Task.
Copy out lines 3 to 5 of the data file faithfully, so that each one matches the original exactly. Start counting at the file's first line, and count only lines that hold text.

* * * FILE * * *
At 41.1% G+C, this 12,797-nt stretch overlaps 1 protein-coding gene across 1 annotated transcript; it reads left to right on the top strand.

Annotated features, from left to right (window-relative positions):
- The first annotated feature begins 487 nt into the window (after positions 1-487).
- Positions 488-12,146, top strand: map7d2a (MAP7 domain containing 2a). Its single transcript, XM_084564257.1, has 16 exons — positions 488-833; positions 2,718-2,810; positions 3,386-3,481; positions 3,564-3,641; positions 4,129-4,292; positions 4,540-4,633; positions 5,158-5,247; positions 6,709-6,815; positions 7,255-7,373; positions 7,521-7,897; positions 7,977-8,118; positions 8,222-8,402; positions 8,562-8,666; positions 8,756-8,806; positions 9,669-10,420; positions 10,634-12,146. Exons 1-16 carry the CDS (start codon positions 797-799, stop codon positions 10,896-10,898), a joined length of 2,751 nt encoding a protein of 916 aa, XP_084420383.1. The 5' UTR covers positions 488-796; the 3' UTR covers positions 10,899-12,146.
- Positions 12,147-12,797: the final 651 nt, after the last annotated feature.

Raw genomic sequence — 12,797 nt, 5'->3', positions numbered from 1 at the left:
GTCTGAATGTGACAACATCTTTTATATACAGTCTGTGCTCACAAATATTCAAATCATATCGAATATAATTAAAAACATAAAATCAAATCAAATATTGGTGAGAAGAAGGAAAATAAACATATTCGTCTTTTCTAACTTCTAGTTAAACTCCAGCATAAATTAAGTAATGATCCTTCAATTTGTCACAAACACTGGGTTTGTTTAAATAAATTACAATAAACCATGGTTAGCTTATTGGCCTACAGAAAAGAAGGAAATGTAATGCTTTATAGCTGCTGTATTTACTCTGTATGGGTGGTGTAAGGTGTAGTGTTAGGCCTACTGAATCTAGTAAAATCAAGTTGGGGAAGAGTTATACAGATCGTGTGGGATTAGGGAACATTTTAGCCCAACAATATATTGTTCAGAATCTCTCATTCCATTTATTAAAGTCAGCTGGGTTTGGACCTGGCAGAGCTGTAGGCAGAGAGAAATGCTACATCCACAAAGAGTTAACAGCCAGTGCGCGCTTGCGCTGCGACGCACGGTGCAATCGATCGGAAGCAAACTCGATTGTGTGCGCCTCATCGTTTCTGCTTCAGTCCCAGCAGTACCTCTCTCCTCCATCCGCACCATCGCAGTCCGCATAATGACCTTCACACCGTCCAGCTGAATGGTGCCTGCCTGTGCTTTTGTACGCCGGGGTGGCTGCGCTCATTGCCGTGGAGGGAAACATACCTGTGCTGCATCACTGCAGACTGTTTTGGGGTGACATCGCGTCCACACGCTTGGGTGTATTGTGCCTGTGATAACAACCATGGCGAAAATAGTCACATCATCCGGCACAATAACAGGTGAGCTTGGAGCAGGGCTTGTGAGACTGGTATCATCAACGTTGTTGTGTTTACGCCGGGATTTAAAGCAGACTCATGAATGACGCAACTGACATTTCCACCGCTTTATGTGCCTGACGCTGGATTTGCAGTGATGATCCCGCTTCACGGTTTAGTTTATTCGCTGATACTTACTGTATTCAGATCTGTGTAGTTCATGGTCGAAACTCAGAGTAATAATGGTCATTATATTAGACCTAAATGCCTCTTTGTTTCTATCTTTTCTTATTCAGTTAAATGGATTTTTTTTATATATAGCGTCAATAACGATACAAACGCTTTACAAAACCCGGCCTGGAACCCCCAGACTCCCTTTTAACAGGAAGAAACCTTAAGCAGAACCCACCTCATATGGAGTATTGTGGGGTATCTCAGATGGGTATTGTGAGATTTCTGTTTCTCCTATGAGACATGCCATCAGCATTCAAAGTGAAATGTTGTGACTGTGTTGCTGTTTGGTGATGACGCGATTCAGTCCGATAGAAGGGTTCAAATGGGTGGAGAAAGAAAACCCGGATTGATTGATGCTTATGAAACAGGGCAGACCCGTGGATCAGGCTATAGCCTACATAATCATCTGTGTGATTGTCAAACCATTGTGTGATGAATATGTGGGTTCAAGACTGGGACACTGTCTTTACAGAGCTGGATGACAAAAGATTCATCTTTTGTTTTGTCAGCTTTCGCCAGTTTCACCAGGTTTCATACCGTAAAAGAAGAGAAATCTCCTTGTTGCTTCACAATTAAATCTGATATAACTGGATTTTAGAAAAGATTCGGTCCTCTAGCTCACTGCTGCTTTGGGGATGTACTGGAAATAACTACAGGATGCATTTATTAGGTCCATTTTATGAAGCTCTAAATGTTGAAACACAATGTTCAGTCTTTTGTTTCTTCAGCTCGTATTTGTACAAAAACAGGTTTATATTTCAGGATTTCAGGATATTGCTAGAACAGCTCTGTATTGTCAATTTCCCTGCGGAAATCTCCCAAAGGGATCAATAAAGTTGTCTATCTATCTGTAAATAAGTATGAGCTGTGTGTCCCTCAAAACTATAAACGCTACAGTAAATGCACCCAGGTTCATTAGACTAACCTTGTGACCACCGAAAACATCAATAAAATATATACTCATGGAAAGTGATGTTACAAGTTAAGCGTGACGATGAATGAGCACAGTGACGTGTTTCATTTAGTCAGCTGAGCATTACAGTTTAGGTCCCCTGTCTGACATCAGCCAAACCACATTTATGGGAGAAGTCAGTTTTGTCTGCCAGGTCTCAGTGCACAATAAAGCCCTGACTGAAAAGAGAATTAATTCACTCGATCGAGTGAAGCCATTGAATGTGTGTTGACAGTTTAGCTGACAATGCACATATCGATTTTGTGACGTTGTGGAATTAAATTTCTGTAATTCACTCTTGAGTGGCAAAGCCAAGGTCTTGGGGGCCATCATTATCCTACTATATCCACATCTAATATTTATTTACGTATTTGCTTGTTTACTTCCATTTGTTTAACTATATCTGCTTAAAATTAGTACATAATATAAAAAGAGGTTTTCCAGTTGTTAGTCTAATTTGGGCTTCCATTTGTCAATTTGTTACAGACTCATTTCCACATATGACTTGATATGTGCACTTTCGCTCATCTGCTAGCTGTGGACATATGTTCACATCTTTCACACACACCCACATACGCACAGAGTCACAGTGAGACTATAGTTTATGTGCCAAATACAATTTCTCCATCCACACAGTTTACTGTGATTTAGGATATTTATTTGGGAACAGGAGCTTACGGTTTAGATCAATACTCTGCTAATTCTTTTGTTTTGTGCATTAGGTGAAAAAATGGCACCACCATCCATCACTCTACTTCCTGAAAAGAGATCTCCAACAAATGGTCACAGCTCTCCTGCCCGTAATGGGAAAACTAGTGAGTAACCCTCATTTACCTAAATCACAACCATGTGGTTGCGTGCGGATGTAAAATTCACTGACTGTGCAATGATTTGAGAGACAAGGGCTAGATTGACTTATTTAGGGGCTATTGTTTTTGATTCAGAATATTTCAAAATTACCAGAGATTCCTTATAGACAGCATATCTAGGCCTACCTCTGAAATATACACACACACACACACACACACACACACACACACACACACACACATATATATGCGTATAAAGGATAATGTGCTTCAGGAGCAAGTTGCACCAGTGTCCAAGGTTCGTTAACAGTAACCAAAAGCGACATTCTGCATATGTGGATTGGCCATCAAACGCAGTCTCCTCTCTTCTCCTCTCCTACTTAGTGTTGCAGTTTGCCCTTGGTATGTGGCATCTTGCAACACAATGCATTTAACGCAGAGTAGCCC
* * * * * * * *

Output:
- The first annotated feature begins 487 nt into the window (after positions 1-487).
- Positions 488-12,146, top strand: map7d2a (MAP7 domain containing 2a). Its single transcript, XM_084564257.1, has 16 exons — positions 488-833; positions 2,718-2,810; positions 3,386-3,481; positions 3,564-3,641; positions 4,129-4,292; positions 4,540-4,633; positions 5,158-5,247; positions 6,709-6,815; positions 7,255-7,373; positions 7,521-7,897; positions 7,977-8,118; positions 8,222-8,402; positions 8,562-8,666; positions 8,756-8,806; positions 9,669-10,420; positions 10,634-12,146. Exons 1-16 carry the CDS (start codon positions 797-799, stop codon positions 10,896-10,898), a joined length of 2,751 nt encoding a protein of 916 aa, XP_084420383.1. The 5' UTR covers positions 488-796; the 3' UTR covers positions 10,899-12,146.
- Positions 12,147-12,797: the final 651 nt, after the last annotated feature.